Continuing our webinar series on Why Zoos and Aquariums Matter, on May 2, WZAM3 researchers shared some early results from ongoing studies. This research is exploring people’s interactions with zoos and aquariums in terms of what guests bring, do, and take from their experiences as well as the ways they integrate this information in their daily lives.
There was lots to talk about! Some of the preliminary findings presented during this webinar include details about visitor demographics, supporting evidence for strong public trust in zoos and aquariums, reasons for zoo or aquarium visits and how these change over time, and shifts in visitors’ knowledge after their visit. Researchers also described new ways to think about people’s trust in zoos and aquariums and explained how these were used to group visitors based on their priorities. The team provided an update on the GoPro study which is described in a previous post.
In this post, we share some audience questions and the researchers’ responses from the second webinar. For simplicity, we broke out the questions by study, and we have edited all of the content for clarity. As a quick recap, the WZAM3 research partners are New Knowledge Organization Ltd., COSI’s Center for Research and Evaluation, and the Center for Research on Lifelong STEM Learning at Oregon State University. You can watch both webinars on the Center for Advancement of Informal Science Education website. You’ll get far more detail on each study’s findings, as well as access the presentation slides and graphics. Also, keep checking this space because we will talk more about some of the results mentioned during the presentation in future posts. We’ve already written about the different places where informal STEM learning takes place including zoos and aquariums. Lastly, you can read our responses to questions from the first webinar here.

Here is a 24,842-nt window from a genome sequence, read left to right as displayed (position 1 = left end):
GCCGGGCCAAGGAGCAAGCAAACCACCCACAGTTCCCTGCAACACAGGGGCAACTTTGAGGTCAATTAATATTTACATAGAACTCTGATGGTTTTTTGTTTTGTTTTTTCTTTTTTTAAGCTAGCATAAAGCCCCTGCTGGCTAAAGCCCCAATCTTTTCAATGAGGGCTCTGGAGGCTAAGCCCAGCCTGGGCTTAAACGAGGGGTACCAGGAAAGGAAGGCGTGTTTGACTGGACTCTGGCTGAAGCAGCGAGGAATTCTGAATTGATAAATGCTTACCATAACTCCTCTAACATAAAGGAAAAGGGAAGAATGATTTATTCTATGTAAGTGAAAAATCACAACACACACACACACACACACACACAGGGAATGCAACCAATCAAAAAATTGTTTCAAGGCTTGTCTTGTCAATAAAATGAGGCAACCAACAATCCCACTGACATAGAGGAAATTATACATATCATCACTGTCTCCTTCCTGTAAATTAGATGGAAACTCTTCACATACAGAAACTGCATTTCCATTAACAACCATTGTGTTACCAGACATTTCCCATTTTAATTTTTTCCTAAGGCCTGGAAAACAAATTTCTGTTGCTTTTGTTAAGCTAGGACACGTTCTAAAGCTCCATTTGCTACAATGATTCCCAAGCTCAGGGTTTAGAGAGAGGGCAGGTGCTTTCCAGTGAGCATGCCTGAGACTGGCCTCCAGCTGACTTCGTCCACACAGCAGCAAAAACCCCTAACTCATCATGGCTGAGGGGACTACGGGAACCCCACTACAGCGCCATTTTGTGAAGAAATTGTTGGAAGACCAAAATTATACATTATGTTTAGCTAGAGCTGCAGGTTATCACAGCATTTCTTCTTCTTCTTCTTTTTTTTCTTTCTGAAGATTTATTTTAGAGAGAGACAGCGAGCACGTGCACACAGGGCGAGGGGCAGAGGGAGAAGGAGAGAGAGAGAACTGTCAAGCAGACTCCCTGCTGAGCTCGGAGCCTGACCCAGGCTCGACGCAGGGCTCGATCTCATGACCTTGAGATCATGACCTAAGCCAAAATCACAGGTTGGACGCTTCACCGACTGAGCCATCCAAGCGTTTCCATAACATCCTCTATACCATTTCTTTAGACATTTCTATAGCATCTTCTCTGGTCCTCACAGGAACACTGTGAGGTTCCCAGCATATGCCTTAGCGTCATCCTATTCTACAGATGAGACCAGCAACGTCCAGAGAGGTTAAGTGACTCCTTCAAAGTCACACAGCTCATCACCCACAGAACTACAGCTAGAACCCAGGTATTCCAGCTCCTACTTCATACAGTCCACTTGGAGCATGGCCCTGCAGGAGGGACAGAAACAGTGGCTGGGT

On to the questions! Continue reading “Webinar Follow-Up #2: First Findings”